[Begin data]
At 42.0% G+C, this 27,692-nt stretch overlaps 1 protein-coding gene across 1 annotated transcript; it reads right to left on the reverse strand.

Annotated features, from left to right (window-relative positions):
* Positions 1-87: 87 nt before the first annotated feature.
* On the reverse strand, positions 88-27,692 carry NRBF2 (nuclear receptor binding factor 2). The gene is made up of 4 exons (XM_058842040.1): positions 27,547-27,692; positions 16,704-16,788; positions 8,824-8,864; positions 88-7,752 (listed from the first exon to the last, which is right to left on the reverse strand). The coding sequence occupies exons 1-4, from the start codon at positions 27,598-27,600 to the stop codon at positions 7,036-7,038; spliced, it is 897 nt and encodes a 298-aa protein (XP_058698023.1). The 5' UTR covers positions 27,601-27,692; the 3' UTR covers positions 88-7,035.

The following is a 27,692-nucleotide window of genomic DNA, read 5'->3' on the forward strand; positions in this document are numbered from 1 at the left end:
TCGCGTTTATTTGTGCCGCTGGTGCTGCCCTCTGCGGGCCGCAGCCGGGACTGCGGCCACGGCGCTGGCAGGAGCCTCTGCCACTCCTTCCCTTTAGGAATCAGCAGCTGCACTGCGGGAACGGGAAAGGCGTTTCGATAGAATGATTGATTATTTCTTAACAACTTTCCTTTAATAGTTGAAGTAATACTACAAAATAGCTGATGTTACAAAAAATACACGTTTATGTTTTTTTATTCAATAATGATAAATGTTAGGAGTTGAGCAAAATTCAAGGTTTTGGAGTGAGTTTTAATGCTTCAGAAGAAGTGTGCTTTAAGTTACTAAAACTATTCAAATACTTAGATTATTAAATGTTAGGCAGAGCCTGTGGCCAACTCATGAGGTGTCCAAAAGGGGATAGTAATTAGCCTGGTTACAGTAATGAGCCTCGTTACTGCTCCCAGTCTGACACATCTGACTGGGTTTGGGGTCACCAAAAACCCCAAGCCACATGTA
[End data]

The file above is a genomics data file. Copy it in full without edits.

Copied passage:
At 42.0% G+C, this 27,692-nt stretch overlaps 1 protein-coding gene across 1 annotated transcript; it reads right to left on the reverse strand.

Annotated features, from left to right (window-relative positions):
* Positions 1-87: 87 nt before the first annotated feature.
* On the reverse strand, positions 88-27,692 carry NRBF2 (nuclear receptor binding factor 2). The gene is made up of 4 exons (XM_058842040.1): positions 27,547-27,692; positions 16,704-16,788; positions 8,824-8,864; positions 88-7,752 (listed from the first exon to the last, which is right to left on the reverse strand). The coding sequence occupies exons 1-4, from the start codon at positions 27,598-27,600 to the stop codon at positions 7,036-7,038; spliced, it is 897 nt and encodes a 298-aa protein (XP_058698023.1). The 5' UTR covers positions 27,601-27,692; the 3' UTR covers positions 88-7,035.

The following is a 27,692-nucleotide window of genomic DNA, read 5'->3' on the forward strand; positions in this document are numbered from 1 at the left end:
TCGCGTTTATTTGTGCCGCTGGTGCTGCCCTCTGCGGGCCGCAGCCGGGACTGCGGCCACGGCGCTGGCAGGAGCCTCTGCCACTCCTTCCCTTTAGGAATCAGCAGCTGCACTGCGGGAACGGGAAAGGCGTTTCGATAGAATGATTGATTATTTCTTAACAACTTTCCTTTAATAGTTGAAGTAATACTACAAAATAGCTGATGTTACAAAAAATACACGTTTATGTTTTTTTATTCAATAATGATAAATGTTAGGAGTTGAGCAAAATTCAAGGTTTTGGAGTGAGTTTTAATGCTTCAGAAGAAGTGTGCTTTAAGTTACTAAAACTATTCAAATACTTAGATTATTAAATGTTAGGCAGAGCCTGTGGCCAACTCATGAGGTGTCCAAAAGGGGATAGTAATTAGCCTGGTTACAGTAATGAGCCTCGTTACTGCTCCCAGTCTGACACATCTGACTGGGTTTGGGGTCACCAAAAACCCCAAGCCACATGTA